Shipmasters or captains were responsible for the vessel, the lives of the crew, and the cargo onboard. The crews on Salem vessels were relatively young. A ship boy might start out his seafaring career at age 13, sailors were in their late teens and early twenties, and mates and shipmasters might be in their late twenties to early thirties. Although some were known to be younger!


Life and Work at Sea

Daniel Vickers in Young Men and the Sea notes that “the regular work of shiphandling--setting, reefing, trimming and taking in sails, steering the vessel, as well as preparing rigging and canvas—masters almost always noted down in collective terms.” Where menial tasks would have been for sailors, for the most part, shipmasters and mates were there to command and manage, but may have pitched in here and there.

As vessels and crews grew larger, there was more division of labor and the addition of specialized positions. Cooks, carpenters, and sailmakers had specific work and first and second mates supervised ship activities. A supercargo was the owner’s representative and conducted the business and trading in port and would not have been involved in day-to-day activities.

Meals were plain and on long voyages the ships carried livestock to be killed and eaten during the voyage. Provisions could become rotten and low on long voyages. Despite their numerous responsibilities aboard ship, sailors were not always busy. In their down time they played games or musical instruments, washed and mended clothing, or slept.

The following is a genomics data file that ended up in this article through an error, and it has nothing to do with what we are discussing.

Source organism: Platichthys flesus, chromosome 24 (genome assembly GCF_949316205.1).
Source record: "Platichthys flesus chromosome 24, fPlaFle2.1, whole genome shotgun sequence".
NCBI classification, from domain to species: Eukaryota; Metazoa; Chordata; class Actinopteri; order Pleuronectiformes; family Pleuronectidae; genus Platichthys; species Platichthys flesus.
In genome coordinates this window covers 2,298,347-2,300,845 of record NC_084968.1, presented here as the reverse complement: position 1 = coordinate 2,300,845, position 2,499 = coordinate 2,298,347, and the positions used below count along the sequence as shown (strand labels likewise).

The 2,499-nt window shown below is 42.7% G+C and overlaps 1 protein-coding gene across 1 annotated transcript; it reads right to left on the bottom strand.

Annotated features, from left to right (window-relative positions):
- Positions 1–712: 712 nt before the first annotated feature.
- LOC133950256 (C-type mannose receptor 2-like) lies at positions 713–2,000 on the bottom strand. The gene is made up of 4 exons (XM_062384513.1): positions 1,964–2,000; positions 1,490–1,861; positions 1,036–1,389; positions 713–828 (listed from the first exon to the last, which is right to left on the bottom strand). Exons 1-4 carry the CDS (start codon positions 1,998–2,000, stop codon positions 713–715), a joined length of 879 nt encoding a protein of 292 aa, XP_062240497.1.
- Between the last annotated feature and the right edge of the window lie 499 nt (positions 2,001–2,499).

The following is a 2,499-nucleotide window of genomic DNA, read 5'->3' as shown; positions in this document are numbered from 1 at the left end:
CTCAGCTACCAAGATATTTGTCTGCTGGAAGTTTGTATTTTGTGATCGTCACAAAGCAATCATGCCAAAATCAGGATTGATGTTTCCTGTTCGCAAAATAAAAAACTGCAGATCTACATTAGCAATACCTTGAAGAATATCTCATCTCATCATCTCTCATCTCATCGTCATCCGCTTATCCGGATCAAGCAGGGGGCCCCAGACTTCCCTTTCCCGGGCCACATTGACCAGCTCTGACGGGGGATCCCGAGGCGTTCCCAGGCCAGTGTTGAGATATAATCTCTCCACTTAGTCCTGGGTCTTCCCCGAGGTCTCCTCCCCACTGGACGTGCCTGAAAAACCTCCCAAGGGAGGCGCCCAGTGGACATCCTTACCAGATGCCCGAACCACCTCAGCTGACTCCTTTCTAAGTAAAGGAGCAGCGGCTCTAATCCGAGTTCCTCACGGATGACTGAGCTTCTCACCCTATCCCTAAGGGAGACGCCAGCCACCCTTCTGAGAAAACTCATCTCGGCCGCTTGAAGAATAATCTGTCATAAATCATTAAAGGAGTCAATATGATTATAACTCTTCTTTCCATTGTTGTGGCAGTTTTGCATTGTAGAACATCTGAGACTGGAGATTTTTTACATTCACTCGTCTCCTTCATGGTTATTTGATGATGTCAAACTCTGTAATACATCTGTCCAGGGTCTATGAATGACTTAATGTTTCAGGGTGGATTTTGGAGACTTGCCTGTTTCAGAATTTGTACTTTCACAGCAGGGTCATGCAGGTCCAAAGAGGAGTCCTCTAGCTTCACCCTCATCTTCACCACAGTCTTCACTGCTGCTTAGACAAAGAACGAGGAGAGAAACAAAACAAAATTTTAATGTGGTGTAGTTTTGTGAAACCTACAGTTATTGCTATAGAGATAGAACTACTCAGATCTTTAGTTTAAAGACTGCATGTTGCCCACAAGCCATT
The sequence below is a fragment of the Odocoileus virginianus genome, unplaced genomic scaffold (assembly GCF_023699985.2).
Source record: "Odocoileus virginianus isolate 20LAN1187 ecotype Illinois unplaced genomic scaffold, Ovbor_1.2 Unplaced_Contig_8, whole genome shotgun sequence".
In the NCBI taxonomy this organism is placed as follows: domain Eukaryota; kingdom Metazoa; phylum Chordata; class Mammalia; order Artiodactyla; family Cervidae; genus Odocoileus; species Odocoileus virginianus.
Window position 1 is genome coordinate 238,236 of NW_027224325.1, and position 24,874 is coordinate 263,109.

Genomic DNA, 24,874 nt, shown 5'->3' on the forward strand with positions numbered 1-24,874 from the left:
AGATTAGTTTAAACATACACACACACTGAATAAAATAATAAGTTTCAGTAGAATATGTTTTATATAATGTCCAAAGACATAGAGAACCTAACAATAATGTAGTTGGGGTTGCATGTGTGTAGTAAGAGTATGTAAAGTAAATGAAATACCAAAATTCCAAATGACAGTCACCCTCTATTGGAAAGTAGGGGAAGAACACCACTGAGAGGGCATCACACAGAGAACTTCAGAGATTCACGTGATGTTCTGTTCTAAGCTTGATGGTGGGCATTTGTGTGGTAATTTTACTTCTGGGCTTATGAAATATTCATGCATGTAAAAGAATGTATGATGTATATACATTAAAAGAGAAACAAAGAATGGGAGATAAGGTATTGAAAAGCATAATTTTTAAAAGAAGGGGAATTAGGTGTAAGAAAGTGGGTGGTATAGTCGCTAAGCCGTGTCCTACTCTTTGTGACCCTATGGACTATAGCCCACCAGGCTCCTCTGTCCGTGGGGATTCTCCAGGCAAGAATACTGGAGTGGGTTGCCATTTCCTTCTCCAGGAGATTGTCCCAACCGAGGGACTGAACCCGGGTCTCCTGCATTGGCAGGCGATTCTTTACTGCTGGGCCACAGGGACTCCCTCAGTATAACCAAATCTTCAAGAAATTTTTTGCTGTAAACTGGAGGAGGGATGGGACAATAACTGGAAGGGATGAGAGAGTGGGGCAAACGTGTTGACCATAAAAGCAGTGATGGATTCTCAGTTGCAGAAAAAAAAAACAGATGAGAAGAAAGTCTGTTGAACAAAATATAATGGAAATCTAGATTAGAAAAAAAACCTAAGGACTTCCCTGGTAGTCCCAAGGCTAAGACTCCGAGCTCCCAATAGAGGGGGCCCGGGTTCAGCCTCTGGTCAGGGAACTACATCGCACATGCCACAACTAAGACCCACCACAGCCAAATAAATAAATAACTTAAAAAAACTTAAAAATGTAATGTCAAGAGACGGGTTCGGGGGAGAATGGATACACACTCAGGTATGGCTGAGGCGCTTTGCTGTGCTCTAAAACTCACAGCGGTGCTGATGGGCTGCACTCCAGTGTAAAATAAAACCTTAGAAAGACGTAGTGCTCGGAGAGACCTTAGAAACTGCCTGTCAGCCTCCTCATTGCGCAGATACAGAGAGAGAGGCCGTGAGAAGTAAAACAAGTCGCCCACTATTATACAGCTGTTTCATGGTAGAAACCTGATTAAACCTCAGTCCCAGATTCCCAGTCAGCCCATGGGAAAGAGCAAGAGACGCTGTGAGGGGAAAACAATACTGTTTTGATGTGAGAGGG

Risks and Rewards

By the time Friendship was sailing, generations of New Englanders were used to the risks associated with the stormy North Atlantic waters and even the prospect of contracting a tropical disease in the West Indies (not that knowing about them, made those risks any less real). Other risks included pirates, privateers, navigating a world in conflict, and decaying wooden ships.

On Friendship’s tenth voyage to India, the ship was leaking throughout two months. Pumping the water out would have been physically exhausting, not to mention the anxiety it must have caused among the captain and crew. Few mariners in Salem became rich in the industry, although a career at sea did offer opportunities to move up the social and economic ladder from sailor, to mate, to captain. Daniel Vickers in Young Men and the Sea concludes his book by stating, “maritime labor was not at all that exceptional. In Salem, it was simply what young men did when they grew up by the sea.”


The Model

The replica Friendship of Salem is based on a model of the original Friendship now on view at the Peabody Essex Museum (PEM) in Salem. Several paintings of the ship and numerous documents, including logs of the ship’s voyages also exist and were used to inform the construction of the replica.

The model is in PEM’s new maritime art gallery with a logbook from Friendship's first voyage. Thomas Russell, second mate, and the ship’s carpenter, Mr. Odell, constructed the model ship on a voyage to China and Sumatra. In conjunction with the logbook there is an interactive that displays the course of Friendship's first voyage. A PEM blog, “Reading between the lines,” describes the exhibit, the process of deciphering the log, and highlights documents and portraits connected to Friendship.

Last updated: July 26, 2020

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160 Derby Street
Salem, MA 01970